AMT today announced that its adeno-associated viral vector (AAV) expressing lipoprotein lipase (LPL) product has been designated as an orphan medicinal product for the treatment of LPL deficiency by the European Commission.
This decision follows a positive recommendation by the European Agency for the Evaluation of Medicinal Products.
The designation confers regulatory support for accelerated development and ten years of market exclusivity after granting of marketing authorization. "LPL deficiency is an ideal target for gene therapy and our preclinical data give us great confidence that we may be able to rapidly provide a treatment in this area of unmet medical need," stated Dr. Jan Boesen, CEO of AMT. LPL deficiency is a disorder that affects a minimum of 5,000 patients in the Western world.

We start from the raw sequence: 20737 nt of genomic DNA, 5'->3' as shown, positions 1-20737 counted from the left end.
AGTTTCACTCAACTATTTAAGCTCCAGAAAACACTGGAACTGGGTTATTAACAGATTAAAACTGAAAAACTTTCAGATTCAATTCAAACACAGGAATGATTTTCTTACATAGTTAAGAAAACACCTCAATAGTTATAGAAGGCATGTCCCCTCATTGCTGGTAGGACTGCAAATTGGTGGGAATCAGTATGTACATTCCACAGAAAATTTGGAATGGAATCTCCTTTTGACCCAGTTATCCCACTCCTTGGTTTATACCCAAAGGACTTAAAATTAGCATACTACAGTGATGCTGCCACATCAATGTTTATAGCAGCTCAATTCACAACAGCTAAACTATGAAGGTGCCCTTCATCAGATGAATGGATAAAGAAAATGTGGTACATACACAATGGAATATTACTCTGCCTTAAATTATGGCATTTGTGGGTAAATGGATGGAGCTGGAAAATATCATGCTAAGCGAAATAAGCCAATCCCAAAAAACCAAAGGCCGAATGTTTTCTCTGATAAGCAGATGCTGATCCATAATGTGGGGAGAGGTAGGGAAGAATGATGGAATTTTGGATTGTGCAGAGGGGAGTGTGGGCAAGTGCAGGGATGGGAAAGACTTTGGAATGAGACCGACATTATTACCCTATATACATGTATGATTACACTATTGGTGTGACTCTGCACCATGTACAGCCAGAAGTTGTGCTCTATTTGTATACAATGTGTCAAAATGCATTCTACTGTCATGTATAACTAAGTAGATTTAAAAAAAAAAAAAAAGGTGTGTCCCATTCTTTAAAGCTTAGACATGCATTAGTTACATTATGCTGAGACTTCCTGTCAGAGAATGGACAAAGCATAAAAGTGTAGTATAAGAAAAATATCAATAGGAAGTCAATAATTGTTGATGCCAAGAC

The disease is caused by a deficiency of LPL, the principal enzyme involved in the clearance of triglycerides from the plasma compartment. Humans who are deficient in LPL develop chronic pancreatitis, ultimately resulting in diabetes mellitus.
Currently, there is no specific treatment available to modulate the course of the disease other than a severe reduction of dietary fat. Gene therapy offers the prospect for effectively treating this disorder as well as potentially ameliorating the commonly associated diseases of coronary artery disease and myocardial ischemia.
AMT has recently announced that its AAV-mediated LPL gene therapy completely normalizes triglyceride levels in two different LPL deficient animal models. AMT anticipates treating the first patients early 2005.